Insurance means someone – in the case of the UK – that is the .gov – will pay. But if you can’t find a doctor… Why young doctors are quitting the medical profession in droves.
You go to college. You go to medical school. You spend a lot of time and money. Then you quit?
There are a couple of anecdotal stories in the article, but the statistics tell the story.
The General Medical Council reports that a quarter of young medics feel ‘burnt out’ by the strains of the job, according to a new 70,000-person survey, while in 2017, only 43 per cent of junior doctors stuck to their NHS career path after finishing their first two years of training, down from 71 per cent in 2011.
That’s right. More than half, nearly 6 out of 10, doctors leave the NHS after 2 years. Some leave medicine. Some go to other countries to practice where the conditions are better, even if the cases are harder.
And as more leave sooner, that knowledge is percolating down to the folks who are deciding whether or not they should go into medicine.
So what happens when you can’t find a doctor? What happens when the bureaucrats push people out of medicine? If you’re smart enough to be a doctor, then you probably have other choices.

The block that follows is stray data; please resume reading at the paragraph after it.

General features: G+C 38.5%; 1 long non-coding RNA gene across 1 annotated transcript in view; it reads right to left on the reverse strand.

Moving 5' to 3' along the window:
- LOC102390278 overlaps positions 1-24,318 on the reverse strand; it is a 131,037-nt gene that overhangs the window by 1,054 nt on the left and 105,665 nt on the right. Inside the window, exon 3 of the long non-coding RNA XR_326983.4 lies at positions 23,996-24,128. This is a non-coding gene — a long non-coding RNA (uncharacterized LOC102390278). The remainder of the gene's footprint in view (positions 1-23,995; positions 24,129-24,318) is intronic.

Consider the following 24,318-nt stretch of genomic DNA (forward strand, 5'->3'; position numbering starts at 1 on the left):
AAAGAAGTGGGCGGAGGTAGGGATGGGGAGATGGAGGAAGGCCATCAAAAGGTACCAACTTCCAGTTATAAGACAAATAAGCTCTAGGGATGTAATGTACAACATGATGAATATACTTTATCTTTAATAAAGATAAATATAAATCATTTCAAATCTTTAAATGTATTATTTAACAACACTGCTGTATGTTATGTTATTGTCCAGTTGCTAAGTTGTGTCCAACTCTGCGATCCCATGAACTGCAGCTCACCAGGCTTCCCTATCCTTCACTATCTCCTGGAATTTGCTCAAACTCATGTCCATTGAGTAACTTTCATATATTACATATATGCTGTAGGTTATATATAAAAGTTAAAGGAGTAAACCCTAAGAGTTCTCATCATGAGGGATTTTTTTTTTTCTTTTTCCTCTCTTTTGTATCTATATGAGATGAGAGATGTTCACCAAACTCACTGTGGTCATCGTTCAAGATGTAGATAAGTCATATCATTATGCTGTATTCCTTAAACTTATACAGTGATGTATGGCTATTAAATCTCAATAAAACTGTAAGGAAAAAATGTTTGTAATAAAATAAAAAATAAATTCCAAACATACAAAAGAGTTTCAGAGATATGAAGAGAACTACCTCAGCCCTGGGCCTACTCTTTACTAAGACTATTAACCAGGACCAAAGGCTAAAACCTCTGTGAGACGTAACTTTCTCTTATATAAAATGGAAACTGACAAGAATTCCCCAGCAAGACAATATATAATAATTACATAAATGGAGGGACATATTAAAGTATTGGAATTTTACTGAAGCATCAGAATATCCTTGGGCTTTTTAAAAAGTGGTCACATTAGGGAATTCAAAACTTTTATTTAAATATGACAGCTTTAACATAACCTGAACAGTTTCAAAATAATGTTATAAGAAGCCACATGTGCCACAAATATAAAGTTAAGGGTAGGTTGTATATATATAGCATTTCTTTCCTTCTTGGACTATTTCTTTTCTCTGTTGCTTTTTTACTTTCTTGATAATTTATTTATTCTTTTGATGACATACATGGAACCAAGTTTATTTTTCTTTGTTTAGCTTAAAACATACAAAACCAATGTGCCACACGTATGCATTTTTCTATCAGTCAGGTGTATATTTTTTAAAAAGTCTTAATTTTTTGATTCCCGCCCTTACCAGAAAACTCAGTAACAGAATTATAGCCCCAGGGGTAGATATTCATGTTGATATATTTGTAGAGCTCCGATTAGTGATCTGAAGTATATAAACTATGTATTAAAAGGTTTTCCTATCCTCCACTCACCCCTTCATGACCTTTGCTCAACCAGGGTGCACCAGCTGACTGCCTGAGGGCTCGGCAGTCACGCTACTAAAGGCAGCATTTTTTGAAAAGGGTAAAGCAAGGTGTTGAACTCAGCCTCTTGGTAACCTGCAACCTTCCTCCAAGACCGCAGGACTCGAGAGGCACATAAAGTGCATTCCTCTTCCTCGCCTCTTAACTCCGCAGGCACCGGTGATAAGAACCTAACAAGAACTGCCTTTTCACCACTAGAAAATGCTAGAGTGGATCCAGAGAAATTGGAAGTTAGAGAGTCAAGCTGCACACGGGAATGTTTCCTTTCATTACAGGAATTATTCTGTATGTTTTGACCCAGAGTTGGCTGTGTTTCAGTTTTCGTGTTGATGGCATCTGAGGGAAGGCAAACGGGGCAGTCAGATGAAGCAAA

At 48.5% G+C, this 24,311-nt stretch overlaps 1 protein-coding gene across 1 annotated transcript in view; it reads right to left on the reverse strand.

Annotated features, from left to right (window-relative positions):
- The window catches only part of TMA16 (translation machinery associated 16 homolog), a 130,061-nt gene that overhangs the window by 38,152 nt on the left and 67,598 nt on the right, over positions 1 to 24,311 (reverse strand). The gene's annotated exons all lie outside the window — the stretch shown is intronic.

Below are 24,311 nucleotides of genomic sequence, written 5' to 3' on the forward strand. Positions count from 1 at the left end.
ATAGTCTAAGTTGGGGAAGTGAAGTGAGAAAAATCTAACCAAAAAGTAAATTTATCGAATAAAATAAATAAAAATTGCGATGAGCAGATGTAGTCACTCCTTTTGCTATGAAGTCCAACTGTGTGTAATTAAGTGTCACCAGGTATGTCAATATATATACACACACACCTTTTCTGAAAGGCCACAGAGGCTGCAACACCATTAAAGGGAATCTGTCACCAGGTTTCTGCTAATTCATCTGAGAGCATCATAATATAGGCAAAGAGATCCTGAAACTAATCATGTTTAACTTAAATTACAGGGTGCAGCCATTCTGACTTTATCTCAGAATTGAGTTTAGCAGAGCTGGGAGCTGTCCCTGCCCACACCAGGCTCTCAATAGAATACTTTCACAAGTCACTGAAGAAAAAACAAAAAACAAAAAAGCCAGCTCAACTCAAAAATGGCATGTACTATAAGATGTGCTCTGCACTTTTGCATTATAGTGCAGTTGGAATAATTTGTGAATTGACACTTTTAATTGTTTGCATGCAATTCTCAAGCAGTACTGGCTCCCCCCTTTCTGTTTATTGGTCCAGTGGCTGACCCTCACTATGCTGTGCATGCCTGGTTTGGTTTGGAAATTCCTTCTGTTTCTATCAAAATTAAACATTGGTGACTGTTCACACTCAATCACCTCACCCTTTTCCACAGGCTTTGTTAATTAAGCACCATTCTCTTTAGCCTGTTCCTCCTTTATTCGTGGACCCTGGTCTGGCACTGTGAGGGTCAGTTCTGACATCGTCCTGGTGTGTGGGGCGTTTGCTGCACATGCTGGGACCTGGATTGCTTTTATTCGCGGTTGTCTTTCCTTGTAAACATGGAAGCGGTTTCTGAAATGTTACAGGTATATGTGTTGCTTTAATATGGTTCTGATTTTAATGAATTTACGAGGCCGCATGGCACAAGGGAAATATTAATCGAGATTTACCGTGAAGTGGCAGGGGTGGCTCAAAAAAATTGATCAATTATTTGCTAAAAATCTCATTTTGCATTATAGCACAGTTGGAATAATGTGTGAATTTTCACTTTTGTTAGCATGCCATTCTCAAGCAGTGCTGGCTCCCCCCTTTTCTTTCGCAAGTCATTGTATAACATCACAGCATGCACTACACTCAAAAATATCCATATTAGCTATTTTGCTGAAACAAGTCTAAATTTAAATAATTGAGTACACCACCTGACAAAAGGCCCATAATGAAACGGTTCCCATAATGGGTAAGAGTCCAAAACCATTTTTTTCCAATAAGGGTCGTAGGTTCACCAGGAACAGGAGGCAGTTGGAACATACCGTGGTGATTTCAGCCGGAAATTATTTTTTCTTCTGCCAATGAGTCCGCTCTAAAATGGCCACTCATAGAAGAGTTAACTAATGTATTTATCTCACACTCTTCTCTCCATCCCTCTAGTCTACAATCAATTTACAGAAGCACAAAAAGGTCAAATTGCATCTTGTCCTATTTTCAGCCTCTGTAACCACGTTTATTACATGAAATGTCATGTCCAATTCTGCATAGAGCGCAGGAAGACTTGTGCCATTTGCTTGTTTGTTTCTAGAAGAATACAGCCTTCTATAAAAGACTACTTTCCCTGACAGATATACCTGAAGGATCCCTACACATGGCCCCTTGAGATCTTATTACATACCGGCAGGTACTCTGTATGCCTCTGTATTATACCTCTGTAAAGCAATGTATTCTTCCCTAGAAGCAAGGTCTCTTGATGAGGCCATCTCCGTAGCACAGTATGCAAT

There is already a shortage of medical professionals in the NHS – both doctors and nurses. This won’t make the situation better.
Or something like that. NHS trusts will be forced to publish concerns raised by staff and patients in wake of Gosport scandal.
In June this year, it emerged a hospital GP presided over an “institutionalised regime” which saw more than 600 patients have their lives cut short after they were prescribed powerful painkillers without medical justification, a report found.
656 people were killed, basically by drug overdose. Whistle-blowers were kept quiet.
The report said that there was “disregard for human life” and and it told how patients who were viewed as a “nuisance” were given drugs on syringe drivers which killed them within days.
Say it again. In the world of socialized medicine, patients are not customers, just nuisances. They stand in the way of meeting quotas and keeping costs down.
And the authorities were not exactly on top of the situation.
It also criticises Sir Peter Viggers, former MP for the area, who the panel said repeatedly played down what had happened, questioned the need for inquiries and made clear he supported the hospital.
In part because NHS is the Sacred Cow of the UK.
Or, in the words of a Chicago political observer, “Don’t make no waves. Don’t back no losers.”
As has been noted elsewhere, there is no incentive to keep sick people alive. They just cost the system more money. Hundreds of pancreatic cancer patients denied life-saving surgery because of delays.